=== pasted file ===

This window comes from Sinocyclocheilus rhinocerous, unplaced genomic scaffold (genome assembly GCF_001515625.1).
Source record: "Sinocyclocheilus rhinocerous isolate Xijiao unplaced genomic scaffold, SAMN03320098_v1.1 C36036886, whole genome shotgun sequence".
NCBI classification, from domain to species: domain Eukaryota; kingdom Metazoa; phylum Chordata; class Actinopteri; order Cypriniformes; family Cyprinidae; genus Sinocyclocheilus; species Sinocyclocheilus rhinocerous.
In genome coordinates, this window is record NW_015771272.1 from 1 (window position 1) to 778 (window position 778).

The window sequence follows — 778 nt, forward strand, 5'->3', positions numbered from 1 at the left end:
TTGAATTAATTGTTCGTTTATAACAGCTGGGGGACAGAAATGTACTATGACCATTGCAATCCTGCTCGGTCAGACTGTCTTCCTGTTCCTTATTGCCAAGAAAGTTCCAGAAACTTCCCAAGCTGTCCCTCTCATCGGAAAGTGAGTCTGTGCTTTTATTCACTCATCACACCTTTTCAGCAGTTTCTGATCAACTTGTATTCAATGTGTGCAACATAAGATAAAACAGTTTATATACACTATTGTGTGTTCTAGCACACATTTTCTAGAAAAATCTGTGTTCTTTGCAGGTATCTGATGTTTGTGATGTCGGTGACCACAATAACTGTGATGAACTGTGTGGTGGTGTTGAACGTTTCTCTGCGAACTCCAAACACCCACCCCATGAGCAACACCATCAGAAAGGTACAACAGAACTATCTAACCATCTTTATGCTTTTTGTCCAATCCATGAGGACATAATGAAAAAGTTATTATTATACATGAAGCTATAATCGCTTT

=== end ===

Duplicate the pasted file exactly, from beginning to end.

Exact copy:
This window comes from Sinocyclocheilus rhinocerous, unplaced genomic scaffold (genome assembly GCF_001515625.1).
Source record: "Sinocyclocheilus rhinocerous isolate Xijiao unplaced genomic scaffold, SAMN03320098_v1.1 C36036886, whole genome shotgun sequence".
NCBI classification, from domain to species: domain Eukaryota; kingdom Metazoa; phylum Chordata; class Actinopteri; order Cypriniformes; family Cyprinidae; genus Sinocyclocheilus; species Sinocyclocheilus rhinocerous.
In genome coordinates, this window is record NW_015771272.1 from 1 (window position 1) to 778 (window position 778).

The window sequence follows — 778 nt, forward strand, 5'->3', positions numbered from 1 at the left end:
TTGAATTAATTGTTCGTTTATAACAGCTGGGGGACAGAAATGTACTATGACCATTGCAATCCTGCTCGGTCAGACTGTCTTCCTGTTCCTTATTGCCAAGAAAGTTCCAGAAACTTCCCAAGCTGTCCCTCTCATCGGAAAGTGAGTCTGTGCTTTTATTCACTCATCACACCTTTTCAGCAGTTTCTGATCAACTTGTATTCAATGTGTGCAACATAAGATAAAACAGTTTATATACACTATTGTGTGTTCTAGCACACATTTTCTAGAAAAATCTGTGTTCTTTGCAGGTATCTGATGTTTGTGATGTCGGTGACCACAATAACTGTGATGAACTGTGTGGTGGTGTTGAACGTTTCTCTGCGAACTCCAAACACCCACCCCATGAGCAACACCATCAGAAAGGTACAACAGAACTATCTAACCATCTTTATGCTTTTTGTCCAATCCATGAGGACATAATGAAAAAGTTATTATTATACATGAAGCTATAATCGCTTT